How the Mekong Delta fully taps into its potential to become one of the country’s biggest economic hubs was hotly debated at an online conference on April 22.
The conference brought together leaders of the Steering Committee for the South-western Region, the Ministry of Agriculture and Rural Development, the Ministry of Education and Training, Can Tho city, and An Giang and Hau Giang provinces.
Delegates made an in-depth analysis of burning issues in the region, including agriculture and rural development, improvements of farmer livelihoods, regional connectivity, transport and education-training development, investment allocations and use, and specific incentives for the region.
They also defined the role of the Steering Committee for South-western region, and the roles and responsibilities of Mekong Delta provinces, particularly the nucleus city of Can Tho.
In the 2001-2010 period, all Mekong delta localities maintained political stability and national defence and made great strides in socio-economic development.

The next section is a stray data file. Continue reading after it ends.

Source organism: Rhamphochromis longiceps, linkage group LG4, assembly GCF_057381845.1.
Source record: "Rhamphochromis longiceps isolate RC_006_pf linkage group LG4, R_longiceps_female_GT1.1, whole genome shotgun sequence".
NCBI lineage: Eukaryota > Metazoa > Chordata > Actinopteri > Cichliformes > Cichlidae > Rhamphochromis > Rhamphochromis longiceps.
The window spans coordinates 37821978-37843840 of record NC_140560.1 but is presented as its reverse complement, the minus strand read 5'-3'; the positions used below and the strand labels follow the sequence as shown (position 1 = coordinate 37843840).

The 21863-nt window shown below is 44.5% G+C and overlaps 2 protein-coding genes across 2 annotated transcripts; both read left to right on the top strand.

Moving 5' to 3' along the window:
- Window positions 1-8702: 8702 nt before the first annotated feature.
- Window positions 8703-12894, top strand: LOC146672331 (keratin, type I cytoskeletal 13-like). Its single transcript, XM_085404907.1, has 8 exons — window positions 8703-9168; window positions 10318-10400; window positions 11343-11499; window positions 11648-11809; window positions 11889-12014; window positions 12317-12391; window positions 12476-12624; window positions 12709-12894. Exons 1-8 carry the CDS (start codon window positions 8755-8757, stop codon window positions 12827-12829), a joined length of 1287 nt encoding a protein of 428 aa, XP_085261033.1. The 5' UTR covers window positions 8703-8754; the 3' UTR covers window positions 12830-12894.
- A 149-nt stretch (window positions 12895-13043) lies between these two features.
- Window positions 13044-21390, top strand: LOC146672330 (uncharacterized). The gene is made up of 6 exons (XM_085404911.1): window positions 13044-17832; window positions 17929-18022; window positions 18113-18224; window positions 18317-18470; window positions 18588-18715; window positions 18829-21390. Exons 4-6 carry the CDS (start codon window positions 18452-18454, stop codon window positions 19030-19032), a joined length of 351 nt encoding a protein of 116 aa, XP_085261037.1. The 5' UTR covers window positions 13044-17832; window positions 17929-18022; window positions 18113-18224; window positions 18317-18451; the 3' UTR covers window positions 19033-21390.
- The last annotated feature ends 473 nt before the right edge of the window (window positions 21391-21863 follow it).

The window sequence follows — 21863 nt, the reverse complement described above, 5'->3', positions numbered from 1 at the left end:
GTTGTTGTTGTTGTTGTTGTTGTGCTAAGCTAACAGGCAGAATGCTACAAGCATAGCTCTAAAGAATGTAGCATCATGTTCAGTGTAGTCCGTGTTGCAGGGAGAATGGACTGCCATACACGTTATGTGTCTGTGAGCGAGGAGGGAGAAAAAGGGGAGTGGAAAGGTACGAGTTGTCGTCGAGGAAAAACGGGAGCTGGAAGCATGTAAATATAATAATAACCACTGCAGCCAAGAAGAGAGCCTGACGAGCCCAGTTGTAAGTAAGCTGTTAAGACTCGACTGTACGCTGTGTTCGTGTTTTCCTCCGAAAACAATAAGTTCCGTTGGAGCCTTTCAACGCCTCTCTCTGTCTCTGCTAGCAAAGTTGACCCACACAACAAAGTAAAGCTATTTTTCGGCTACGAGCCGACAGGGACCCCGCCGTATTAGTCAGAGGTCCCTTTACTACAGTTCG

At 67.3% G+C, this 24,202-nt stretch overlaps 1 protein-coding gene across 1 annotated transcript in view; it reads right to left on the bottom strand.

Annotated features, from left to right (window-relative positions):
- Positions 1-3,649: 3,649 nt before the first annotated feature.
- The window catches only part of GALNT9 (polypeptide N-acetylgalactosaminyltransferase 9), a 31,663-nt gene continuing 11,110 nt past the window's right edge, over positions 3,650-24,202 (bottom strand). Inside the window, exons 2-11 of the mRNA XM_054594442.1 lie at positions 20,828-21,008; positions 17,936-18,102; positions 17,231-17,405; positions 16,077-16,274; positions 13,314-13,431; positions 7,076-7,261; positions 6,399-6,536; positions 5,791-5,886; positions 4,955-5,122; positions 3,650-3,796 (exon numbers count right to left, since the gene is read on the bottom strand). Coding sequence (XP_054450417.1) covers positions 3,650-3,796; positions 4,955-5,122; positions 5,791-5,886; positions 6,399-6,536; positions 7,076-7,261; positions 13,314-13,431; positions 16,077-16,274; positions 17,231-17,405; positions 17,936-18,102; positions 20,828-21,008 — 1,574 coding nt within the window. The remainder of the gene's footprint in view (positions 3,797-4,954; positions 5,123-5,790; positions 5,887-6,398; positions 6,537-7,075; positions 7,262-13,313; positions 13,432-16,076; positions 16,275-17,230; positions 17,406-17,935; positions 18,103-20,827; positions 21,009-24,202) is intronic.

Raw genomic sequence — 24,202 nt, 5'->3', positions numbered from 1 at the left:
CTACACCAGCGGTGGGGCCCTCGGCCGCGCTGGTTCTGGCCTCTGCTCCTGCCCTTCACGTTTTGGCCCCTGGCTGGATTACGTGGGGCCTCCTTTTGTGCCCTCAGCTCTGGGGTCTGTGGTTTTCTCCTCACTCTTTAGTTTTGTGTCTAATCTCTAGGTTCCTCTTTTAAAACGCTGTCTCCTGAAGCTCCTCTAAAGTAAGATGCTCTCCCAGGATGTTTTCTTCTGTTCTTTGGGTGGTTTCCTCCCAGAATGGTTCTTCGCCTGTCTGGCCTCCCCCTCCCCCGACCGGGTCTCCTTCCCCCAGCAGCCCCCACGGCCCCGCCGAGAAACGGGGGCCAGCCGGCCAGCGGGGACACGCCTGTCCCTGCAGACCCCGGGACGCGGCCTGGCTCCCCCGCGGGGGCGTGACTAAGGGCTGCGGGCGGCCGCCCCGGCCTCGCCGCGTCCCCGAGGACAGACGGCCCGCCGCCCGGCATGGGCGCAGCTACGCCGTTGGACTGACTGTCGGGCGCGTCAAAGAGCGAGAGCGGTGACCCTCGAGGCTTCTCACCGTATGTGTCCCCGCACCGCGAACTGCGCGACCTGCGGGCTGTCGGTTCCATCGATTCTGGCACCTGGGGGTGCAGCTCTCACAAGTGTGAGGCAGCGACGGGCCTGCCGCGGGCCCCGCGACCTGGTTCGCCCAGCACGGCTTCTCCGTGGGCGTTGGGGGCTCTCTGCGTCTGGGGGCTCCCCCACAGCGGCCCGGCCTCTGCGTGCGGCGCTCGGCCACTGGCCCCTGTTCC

They built more than 10 national highway routes with a total length of 2,500km, 70 provincial roads, and nearly 11,500 bridges, while upgrading 23,200km of roads connecting to the national highway system.
A large amount of investment was poured into education-training and health care, giving the whole region a facelift.
However, the region has revealed weaknesses in its development, including its unsteady economic growth, inefficient operation of industrial production, and low competitiveness of products.
The Mekong Delta comprises Can Tho city and An Giang, Bac Lieu, Ben Tre, Ca Mau, Dong Thap, Hau Giang, Kien Giang, Long An, Soc Trang, Tien Giang, Tra Vinh and Vinh Long provinces.
It is Vietnam’s largest rice basket, producing more than half of the country’s total rice output. It is also home to the country’s biggest aquaculture industry, which produces most of shrimp and tra and basa fish for export.